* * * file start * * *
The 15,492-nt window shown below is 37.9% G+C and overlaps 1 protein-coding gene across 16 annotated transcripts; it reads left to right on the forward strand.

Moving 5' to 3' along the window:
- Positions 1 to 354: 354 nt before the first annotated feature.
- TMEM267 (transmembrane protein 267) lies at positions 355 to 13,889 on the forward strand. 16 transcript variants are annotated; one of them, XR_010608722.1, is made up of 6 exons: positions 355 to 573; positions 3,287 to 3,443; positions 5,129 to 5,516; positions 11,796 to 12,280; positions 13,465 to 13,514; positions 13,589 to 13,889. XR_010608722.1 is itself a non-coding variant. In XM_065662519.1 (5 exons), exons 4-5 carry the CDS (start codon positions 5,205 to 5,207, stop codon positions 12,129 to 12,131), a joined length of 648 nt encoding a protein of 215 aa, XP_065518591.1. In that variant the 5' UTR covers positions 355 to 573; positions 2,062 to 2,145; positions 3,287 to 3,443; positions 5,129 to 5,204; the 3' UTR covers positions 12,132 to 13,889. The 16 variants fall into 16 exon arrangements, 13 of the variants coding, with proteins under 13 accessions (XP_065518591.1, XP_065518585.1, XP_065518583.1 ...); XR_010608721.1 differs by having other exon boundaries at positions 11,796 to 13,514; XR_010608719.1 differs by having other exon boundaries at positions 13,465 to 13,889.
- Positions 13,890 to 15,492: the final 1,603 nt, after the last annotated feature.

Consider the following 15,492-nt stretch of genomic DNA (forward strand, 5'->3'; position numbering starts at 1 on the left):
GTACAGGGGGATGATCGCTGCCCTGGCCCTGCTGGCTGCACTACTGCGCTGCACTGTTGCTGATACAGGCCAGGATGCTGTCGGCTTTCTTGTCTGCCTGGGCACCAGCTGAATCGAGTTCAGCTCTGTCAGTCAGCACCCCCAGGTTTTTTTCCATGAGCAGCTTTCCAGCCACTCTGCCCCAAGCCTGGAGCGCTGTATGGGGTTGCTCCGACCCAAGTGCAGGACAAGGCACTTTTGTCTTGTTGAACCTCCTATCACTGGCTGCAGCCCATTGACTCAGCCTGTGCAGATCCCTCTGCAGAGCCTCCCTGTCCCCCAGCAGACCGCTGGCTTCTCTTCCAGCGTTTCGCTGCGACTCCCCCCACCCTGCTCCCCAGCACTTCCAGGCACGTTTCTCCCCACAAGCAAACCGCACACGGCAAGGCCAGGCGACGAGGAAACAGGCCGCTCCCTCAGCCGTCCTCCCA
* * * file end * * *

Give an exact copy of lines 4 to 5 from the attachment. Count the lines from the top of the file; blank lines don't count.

- TMEM267 (transmembrane protein 267) lies at positions 355 to 13,889 on the forward strand. 16 transcript variants are annotated; one of them, XR_010608722.1, is made up of 6 exons: positions 355 to 573; positions 3,287 to 3,443; positions 5,129 to 5,516; positions 11,796 to 12,280; positions 13,465 to 13,514; positions 13,589 to 13,889. XR_010608722.1 is itself a non-coding variant. In XM_065662519.1 (5 exons), exons 4-5 carry the CDS (start codon positions 5,205 to 5,207, stop codon positions 12,129 to 12,131), a joined length of 648 nt encoding a protein of 215 aa, XP_065518591.1. In that variant the 5' UTR covers positions 355 to 573; positions 2,062 to 2,145; positions 3,287 to 3,443; positions 5,129 to 5,204; the 3' UTR covers positions 12,132 to 13,889. The 16 variants fall into 16 exon arrangements, 13 of the variants coding, with proteins under 13 accessions (XP_065518591.1, XP_065518585.1, XP_065518583.1 ...); XR_010608721.1 differs by having other exon boundaries at positions 11,796 to 13,514; XR_010608719.1 differs by having other exon boundaries at positions 13,465 to 13,889.
- Positions 13,890 to 15,492: the final 1,603 nt, after the last annotated feature.